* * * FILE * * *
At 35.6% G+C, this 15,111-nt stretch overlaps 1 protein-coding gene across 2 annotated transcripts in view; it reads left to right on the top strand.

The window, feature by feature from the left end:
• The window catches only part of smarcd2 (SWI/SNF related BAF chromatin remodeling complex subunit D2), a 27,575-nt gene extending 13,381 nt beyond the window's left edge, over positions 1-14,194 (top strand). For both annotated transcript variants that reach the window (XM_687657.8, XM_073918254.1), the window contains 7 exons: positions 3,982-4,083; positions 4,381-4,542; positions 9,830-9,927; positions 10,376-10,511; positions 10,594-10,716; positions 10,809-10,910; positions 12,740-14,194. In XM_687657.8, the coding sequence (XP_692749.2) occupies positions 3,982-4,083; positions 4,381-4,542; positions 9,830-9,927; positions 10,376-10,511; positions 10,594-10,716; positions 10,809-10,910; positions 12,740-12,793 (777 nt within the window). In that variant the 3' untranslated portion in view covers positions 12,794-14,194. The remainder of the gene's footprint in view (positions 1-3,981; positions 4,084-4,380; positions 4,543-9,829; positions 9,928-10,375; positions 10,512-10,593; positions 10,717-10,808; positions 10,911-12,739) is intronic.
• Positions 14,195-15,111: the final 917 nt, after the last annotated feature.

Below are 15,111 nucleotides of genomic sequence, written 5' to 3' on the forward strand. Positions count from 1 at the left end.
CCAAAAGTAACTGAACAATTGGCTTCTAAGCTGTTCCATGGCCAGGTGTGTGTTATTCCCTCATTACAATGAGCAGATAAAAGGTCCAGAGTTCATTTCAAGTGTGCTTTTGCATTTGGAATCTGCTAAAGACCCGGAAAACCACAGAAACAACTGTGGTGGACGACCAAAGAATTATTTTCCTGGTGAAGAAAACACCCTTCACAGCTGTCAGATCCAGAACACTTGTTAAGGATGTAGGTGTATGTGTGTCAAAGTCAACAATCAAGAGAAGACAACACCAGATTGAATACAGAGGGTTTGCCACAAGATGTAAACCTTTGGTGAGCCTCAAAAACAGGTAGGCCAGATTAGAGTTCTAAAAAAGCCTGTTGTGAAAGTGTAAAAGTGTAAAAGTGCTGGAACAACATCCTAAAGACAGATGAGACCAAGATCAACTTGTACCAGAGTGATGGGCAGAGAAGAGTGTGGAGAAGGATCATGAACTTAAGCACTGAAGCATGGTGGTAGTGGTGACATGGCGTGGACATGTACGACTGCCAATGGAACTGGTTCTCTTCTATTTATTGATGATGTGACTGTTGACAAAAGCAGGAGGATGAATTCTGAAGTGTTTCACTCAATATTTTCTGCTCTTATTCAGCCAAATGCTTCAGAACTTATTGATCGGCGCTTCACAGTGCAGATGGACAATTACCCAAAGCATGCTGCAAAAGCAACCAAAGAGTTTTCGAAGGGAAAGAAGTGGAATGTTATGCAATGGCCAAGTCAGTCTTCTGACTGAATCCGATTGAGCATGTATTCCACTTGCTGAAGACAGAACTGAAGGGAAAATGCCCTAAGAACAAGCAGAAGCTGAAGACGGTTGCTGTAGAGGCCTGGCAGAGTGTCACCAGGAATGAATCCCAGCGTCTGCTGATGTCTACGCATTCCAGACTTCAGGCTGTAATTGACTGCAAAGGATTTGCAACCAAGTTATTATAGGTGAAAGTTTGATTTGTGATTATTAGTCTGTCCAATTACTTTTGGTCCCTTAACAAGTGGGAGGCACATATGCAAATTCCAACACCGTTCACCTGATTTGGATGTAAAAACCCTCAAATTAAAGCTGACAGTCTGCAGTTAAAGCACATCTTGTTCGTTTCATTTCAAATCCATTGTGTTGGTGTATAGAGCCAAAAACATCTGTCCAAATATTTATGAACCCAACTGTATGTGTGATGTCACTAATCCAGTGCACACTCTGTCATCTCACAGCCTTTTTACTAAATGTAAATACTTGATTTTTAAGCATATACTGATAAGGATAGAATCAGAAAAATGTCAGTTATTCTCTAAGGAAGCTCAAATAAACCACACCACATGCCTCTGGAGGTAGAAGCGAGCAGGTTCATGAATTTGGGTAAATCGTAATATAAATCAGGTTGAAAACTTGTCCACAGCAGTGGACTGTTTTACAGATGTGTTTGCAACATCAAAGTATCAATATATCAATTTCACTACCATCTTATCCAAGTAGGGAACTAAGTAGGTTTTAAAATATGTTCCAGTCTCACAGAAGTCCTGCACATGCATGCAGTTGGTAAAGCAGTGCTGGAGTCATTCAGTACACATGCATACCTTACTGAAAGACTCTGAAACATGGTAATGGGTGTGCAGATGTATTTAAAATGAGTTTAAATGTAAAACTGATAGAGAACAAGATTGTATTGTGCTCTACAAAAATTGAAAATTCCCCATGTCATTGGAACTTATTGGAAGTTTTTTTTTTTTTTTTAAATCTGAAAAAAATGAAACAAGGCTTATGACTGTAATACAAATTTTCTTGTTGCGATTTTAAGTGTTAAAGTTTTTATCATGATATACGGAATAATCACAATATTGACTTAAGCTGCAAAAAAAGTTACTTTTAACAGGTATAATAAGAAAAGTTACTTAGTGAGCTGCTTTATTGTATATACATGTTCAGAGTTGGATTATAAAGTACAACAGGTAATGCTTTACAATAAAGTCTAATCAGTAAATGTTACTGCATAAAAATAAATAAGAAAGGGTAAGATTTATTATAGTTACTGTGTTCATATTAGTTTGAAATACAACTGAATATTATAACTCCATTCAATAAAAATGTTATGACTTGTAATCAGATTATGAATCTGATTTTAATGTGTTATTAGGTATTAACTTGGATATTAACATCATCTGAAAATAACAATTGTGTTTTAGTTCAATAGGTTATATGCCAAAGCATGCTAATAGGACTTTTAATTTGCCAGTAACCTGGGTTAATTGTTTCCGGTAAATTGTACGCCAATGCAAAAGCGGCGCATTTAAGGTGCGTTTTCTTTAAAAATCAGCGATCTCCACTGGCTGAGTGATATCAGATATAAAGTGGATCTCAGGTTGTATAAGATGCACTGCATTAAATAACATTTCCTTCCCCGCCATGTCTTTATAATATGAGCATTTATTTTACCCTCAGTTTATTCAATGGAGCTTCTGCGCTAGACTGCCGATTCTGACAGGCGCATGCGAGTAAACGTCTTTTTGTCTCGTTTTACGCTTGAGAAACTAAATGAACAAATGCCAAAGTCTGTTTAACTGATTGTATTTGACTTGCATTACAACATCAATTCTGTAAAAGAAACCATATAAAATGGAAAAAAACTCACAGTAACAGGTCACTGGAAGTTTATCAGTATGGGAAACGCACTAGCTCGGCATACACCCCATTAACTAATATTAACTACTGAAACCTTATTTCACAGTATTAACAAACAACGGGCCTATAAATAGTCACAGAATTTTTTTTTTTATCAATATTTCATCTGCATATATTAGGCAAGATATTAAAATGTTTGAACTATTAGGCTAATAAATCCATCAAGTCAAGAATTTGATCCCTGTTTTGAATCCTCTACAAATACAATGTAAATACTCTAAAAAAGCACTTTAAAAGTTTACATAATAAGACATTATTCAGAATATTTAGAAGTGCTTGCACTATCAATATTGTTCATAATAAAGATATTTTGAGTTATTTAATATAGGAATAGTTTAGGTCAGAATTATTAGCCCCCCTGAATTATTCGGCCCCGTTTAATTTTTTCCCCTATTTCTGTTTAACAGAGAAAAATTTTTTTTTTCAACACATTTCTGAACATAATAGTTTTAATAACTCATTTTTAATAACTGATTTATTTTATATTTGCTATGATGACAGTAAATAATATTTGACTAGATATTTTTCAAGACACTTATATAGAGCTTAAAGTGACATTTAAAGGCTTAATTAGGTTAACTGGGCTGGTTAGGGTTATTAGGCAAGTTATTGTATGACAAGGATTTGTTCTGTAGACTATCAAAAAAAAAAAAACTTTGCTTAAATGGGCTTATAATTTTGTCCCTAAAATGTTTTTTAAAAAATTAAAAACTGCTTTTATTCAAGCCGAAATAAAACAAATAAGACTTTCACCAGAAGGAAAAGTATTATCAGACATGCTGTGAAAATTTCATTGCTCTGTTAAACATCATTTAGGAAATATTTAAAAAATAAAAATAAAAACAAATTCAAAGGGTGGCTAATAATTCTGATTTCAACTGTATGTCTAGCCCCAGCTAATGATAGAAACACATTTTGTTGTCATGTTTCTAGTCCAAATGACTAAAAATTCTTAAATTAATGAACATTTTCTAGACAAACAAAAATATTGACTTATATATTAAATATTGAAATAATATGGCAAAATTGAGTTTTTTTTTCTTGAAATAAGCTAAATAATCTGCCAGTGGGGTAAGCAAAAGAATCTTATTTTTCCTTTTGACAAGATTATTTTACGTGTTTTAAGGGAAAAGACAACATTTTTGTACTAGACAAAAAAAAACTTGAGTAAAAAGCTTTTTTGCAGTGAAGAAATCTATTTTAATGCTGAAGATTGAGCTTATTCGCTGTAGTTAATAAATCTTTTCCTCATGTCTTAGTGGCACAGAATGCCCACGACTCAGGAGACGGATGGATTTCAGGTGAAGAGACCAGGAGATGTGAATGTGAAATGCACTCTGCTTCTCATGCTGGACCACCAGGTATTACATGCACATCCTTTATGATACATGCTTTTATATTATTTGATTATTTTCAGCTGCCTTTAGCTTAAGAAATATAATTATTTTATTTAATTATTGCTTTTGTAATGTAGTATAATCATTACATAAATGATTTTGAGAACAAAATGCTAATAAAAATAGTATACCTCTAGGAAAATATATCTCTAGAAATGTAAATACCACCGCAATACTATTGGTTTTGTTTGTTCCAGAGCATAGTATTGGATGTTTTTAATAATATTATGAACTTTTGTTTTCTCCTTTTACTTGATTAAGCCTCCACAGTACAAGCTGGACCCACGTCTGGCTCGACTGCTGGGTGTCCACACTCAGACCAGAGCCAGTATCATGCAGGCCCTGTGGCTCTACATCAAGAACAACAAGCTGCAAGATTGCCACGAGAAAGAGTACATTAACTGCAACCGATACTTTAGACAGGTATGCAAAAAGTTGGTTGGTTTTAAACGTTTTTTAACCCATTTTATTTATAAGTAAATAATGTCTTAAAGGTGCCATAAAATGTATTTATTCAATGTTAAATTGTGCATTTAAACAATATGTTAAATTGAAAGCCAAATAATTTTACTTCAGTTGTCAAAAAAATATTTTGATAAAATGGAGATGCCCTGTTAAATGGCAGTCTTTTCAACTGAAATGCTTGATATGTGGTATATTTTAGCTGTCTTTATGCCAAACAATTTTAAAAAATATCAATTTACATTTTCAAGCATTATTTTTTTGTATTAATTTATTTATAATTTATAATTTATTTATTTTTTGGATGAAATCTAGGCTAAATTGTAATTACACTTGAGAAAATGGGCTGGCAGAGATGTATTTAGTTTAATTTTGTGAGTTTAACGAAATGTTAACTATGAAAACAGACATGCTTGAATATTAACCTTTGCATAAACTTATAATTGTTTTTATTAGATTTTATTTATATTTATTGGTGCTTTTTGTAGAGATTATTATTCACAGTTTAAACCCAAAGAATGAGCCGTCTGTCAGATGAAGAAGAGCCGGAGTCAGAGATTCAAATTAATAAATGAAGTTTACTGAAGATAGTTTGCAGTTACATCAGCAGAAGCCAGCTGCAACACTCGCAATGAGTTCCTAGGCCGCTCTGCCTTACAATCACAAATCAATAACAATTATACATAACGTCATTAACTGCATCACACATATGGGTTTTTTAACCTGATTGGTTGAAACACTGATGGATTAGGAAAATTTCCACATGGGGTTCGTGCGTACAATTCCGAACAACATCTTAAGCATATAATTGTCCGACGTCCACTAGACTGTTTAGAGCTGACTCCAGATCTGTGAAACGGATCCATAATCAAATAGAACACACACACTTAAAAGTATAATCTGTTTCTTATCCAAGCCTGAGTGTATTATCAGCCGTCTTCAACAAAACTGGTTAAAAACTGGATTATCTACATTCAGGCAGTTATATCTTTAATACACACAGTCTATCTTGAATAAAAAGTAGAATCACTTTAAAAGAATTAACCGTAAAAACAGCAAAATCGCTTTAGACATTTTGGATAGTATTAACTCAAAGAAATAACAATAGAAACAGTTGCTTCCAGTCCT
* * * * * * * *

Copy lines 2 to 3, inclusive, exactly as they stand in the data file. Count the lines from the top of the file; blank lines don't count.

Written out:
The window, feature by feature from the left end:
• The window catches only part of smarcd2 (SWI/SNF related BAF chromatin remodeling complex subunit D2), a 27,575-nt gene extending 13,381 nt beyond the window's left edge, over positions 1-14,194 (top strand). For both annotated transcript variants that reach the window (XM_687657.8, XM_073918254.1), the window contains 7 exons: positions 3,982-4,083; positions 4,381-4,542; positions 9,830-9,927; positions 10,376-10,511; positions 10,594-10,716; positions 10,809-10,910; positions 12,740-14,194. In XM_687657.8, the coding sequence (XP_692749.2) occupies positions 3,982-4,083; positions 4,381-4,542; positions 9,830-9,927; positions 10,376-10,511; positions 10,594-10,716; positions 10,809-10,910; positions 12,740-12,793 (777 nt within the window). In that variant the 3' untranslated portion in view covers positions 12,794-14,194. The remainder of the gene's footprint in view (positions 1-3,981; positions 4,084-4,380; positions 4,543-9,829; positions 9,928-10,375; positions 10,512-10,593; positions 10,717-10,808; positions 10,911-12,739) is intronic.